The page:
• Excursion to the Pilpintuwasi Butterfly Farm. This butterfly farm hosts a great variety of native butterfly species. To get there you must take a boat in Bellavista-Nanay port to Padre Cocha, then walk one kilometer (it is signposted).

  • Hire a guide for a jungle expedition. There are many agencies, all offering basically the same: hiking and camping in the jungle, wildlife observation, etc. You can choose from two or three days to more than a week.

 

To leave Iquitos and reach a more "civilized" area (that is, with roads) you have two alternative destinations: Yurimaguas and Pucallpa. Both involve an exciting river trip of several days through the warm and humid jungle (including the passage through the Pacaya Samiria National Reserve) and through coastal communities.

 

* You can get faster (and cheaper) to Yurimaguas departing from Nauta, in a two-days trip that includes overnight accommodation in a native community.

Around Tarapoto

The most populated city of the department of San Martin does not have much to offer in itself... The surroundings, on the other hand, are full of beautiful places. This area, in the middle of the jungle, houses waterfalls, lakes and tropical vegetation in abundance. Highlights:

 

  • Laguna Azul (Blue Lagoon). Approximately one hour south of Tarapoto is this beautiful lagoon. It is a place to enjoy gorgeous landscapes and relax for a whole day (or several). You can take a boat ride on the lake.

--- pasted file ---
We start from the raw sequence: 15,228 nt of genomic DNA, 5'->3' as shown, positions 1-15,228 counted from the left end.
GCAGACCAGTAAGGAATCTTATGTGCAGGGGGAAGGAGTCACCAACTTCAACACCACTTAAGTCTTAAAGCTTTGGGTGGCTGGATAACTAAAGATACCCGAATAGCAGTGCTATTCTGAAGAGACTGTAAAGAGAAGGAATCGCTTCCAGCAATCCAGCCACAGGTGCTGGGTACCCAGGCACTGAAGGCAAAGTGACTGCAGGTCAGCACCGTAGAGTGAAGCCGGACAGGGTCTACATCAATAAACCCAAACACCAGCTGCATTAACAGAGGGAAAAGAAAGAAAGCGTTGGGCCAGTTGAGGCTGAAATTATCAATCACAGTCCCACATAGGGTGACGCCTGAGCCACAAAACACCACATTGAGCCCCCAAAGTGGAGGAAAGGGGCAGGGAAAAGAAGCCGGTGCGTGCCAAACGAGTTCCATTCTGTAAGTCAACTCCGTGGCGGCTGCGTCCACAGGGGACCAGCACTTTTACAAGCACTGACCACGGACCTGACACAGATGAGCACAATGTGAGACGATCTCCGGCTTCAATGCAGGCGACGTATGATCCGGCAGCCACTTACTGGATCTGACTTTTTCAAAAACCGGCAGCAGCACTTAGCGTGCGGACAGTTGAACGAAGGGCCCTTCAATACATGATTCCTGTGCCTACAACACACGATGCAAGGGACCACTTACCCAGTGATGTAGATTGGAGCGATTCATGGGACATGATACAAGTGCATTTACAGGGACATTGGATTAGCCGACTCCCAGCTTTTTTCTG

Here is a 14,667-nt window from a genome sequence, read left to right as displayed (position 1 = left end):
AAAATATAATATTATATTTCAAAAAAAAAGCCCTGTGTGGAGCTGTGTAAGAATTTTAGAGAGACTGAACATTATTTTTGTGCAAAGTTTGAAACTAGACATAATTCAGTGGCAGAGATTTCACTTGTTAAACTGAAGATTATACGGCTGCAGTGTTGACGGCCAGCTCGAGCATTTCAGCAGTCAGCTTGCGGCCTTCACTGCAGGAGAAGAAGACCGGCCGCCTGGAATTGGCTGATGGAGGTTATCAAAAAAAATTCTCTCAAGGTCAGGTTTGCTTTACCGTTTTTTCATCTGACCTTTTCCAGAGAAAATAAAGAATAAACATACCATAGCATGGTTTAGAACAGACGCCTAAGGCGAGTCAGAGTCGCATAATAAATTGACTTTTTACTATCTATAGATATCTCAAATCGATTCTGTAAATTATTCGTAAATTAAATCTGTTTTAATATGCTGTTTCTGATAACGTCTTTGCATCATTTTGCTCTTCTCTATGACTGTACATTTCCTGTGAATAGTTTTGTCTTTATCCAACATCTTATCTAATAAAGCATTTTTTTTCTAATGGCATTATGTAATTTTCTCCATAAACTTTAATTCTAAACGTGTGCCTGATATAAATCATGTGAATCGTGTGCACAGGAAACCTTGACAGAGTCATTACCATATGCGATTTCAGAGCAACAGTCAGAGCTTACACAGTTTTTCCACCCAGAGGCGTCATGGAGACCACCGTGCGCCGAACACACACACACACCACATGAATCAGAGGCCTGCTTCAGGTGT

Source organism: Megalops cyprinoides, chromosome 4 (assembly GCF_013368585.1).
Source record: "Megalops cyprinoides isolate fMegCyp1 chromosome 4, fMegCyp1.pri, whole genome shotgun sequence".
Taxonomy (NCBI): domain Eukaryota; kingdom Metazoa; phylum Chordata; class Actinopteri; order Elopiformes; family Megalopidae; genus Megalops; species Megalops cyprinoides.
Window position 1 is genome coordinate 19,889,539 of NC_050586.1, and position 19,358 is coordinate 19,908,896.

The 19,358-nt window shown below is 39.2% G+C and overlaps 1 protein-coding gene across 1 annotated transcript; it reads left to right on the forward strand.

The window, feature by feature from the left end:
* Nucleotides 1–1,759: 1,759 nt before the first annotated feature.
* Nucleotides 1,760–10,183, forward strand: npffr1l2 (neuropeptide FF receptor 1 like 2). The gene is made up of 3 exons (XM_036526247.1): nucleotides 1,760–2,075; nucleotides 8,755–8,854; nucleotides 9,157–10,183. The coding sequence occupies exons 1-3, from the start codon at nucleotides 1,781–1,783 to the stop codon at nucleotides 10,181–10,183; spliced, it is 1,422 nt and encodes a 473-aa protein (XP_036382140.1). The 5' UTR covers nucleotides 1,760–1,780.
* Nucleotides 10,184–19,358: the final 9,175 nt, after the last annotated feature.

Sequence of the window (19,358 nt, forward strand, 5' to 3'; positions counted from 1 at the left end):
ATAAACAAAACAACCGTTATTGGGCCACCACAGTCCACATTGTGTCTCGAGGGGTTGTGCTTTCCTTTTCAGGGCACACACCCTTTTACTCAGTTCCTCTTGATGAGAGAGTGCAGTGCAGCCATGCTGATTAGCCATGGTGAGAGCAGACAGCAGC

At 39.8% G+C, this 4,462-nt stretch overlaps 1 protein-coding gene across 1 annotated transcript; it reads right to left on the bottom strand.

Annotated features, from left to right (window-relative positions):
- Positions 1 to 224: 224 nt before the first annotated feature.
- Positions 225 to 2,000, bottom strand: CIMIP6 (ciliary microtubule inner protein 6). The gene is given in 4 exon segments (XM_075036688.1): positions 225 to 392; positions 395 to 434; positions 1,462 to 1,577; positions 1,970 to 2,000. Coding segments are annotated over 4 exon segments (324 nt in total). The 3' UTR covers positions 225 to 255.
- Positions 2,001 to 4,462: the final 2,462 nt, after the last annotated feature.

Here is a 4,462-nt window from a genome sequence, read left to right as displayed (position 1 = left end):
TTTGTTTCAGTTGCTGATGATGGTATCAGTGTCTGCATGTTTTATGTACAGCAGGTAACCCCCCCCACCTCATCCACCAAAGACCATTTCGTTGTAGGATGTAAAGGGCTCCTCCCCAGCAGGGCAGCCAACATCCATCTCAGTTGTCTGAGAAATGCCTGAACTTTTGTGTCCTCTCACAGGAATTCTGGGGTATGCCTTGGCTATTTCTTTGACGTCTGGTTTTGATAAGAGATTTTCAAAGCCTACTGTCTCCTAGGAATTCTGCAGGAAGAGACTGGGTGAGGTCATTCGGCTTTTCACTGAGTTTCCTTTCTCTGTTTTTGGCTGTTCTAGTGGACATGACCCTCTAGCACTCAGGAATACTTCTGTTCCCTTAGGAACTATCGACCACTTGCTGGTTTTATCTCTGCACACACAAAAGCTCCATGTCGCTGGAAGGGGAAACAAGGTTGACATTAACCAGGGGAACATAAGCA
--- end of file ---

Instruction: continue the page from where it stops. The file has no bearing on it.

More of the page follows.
• Ahuashiyacu Waterfall. It is located a few kilometers from the city, in the Cordillera Escalera Regional Conservation Area. Apart from its great beauty must be added that are easily accessible (20 minute walk from the entrance), which makes it a pretty tourist site.

  • Waterfall of Huacamaillo. Beautiful hiking route to reach an equally beautiful waterfall. You will pass through paths surrounded by dense Amazonian vegetation and you will have to cross a river on several occasions. The journey takes about two or three hours (one way), but it is really pleasant, making stops whenever you want for resting or taking dips in the river. You can also cool off in the final waterfall and its deep pool. Unlike Ahuashiyacu, there are not many tourists here, only locals, which makes the place even more magical. It is ideal to spend a night in your tent.

  • Other great waterfalls: Carpishuyaco Waterfall and Puyacaquillo Waterfall.